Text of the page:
Another Gaudí masterpiece, La Sagrada Familia is one of Barcelona’s most iconic buildings. Though unfinished, this Roman Catholic basilica is nothing short of extraordinary. In fact, it’s one of the city’s most-visited attractions. Gaudí was so devoted to building the Sagrada Familia, he lived next to his workshop during his final months. He envisioned the building with 18 spires but, when he died in 1926, only one tower had been completed.
Today, 8 of the 18 spires are completed. Once the work has finished, the main tower will measure 170 metres. You can go up the existing spires, but access isn’t included in your general admission ticket, so you’ll need to buy this separately. For views of the sea and the east of Barcelona, go up the spire on the Nativity Façade; the Passion facade faces the city centre, so you’ll get to enjoy far-reaching views of the city from here.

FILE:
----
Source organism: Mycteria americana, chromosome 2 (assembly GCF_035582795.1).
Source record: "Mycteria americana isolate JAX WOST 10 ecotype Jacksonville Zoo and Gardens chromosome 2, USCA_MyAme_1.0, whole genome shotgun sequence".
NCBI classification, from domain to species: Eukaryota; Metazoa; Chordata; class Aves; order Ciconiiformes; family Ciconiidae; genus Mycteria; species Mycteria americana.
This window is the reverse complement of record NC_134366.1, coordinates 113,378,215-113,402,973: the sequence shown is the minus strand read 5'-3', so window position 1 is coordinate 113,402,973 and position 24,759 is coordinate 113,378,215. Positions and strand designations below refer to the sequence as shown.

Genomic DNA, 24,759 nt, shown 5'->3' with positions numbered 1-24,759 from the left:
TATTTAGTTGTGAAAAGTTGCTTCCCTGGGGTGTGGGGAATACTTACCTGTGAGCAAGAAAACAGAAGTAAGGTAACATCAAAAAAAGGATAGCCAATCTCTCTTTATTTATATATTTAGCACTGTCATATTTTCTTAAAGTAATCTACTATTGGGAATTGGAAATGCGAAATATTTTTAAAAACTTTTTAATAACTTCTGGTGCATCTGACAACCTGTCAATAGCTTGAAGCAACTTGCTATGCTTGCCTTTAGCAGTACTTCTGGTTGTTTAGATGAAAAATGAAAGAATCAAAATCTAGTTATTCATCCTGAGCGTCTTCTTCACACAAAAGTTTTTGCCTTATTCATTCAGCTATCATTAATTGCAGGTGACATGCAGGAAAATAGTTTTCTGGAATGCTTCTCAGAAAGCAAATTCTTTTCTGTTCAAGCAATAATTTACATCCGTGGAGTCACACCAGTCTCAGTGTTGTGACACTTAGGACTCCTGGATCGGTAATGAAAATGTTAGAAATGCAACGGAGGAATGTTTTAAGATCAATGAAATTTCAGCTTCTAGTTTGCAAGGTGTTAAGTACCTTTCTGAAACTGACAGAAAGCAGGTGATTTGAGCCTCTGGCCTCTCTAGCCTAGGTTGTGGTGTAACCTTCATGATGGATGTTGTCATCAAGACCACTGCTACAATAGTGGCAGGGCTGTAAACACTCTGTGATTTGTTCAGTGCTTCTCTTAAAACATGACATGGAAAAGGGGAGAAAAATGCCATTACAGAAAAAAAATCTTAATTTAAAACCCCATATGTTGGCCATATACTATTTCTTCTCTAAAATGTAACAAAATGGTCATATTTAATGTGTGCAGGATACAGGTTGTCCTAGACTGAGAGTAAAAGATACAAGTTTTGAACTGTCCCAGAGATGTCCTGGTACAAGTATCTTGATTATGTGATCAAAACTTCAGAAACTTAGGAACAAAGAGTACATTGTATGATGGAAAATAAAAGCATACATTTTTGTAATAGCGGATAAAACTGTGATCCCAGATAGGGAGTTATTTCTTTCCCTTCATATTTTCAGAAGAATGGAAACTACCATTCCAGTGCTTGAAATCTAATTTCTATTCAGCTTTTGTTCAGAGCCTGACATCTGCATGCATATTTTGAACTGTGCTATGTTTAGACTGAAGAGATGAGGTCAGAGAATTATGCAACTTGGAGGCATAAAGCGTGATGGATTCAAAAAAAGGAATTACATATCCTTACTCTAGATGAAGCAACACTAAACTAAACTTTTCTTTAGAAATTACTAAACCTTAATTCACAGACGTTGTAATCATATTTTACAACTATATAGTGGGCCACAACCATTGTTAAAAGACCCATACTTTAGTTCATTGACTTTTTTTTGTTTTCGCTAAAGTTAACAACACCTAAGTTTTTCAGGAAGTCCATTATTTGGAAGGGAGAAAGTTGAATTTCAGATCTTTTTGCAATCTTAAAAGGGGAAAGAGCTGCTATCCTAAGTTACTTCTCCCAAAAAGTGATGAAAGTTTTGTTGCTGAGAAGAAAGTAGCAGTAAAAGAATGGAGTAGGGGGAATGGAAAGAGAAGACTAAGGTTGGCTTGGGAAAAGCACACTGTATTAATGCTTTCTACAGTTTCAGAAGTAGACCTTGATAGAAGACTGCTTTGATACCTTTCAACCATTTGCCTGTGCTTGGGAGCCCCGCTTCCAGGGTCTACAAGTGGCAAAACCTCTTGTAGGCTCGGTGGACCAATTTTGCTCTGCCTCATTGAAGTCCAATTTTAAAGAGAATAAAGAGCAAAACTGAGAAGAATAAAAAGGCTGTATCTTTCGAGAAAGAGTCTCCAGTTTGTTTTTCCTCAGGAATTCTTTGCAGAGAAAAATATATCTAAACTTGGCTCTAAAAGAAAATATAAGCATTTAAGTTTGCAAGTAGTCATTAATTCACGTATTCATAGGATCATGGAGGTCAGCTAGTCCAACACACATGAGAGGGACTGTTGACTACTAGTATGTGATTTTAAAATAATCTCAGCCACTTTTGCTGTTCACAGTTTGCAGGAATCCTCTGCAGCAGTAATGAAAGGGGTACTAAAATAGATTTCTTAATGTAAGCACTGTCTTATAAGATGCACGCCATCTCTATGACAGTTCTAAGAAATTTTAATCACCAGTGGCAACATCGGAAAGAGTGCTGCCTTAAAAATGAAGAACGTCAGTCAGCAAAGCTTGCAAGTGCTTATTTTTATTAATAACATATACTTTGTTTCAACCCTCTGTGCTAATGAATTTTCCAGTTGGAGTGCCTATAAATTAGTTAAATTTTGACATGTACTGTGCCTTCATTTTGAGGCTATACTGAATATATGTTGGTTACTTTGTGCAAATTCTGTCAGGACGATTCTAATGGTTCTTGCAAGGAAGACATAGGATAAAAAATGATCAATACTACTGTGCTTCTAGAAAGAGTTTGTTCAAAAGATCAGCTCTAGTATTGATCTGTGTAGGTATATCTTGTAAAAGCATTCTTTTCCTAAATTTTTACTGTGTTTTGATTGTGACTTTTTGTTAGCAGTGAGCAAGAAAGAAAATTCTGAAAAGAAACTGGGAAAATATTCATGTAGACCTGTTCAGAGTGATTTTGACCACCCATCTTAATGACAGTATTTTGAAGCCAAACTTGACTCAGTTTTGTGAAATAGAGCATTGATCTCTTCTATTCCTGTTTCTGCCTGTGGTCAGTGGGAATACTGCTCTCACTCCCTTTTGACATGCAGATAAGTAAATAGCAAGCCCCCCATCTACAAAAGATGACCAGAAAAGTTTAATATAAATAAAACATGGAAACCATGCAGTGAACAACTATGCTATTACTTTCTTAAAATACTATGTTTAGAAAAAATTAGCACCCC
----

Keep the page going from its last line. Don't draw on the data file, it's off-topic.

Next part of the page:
The 19, 33, 34, 43, 44, 50, 5, B20 and B24 busses will take you close to the basilica; you can also hop on the metro, getting off at Sagrada Familia (L2, L5) station.
Enjoy panoramic views of the city from these old Spanish Civil War bunkers. The bunkers are located at the top of Turó de la Rovira: a hill overlooking the city with an altitude of 262 meters. From here, you can see some of Barcelona’s most notable landmarks and the coastline beyond. It’s becoming an increasingly popular spot, and is considered one of the best natural viewpoints in Barcelona.
Inevitably, there’s a bit of uphill walking involved with getting to Bunkers del Carmel, though public transport can take you some of the way.
The 92 and the 119 busses will take you very close to the bunkers in Barcelona. Alternatively, you can take the metro. The closest metro stop is El Carmel (L5), but you can also reach the Bunkers by walking through Parc del Guinardó, getting off at Guinardó | Hospital de Sant Pau station (L4).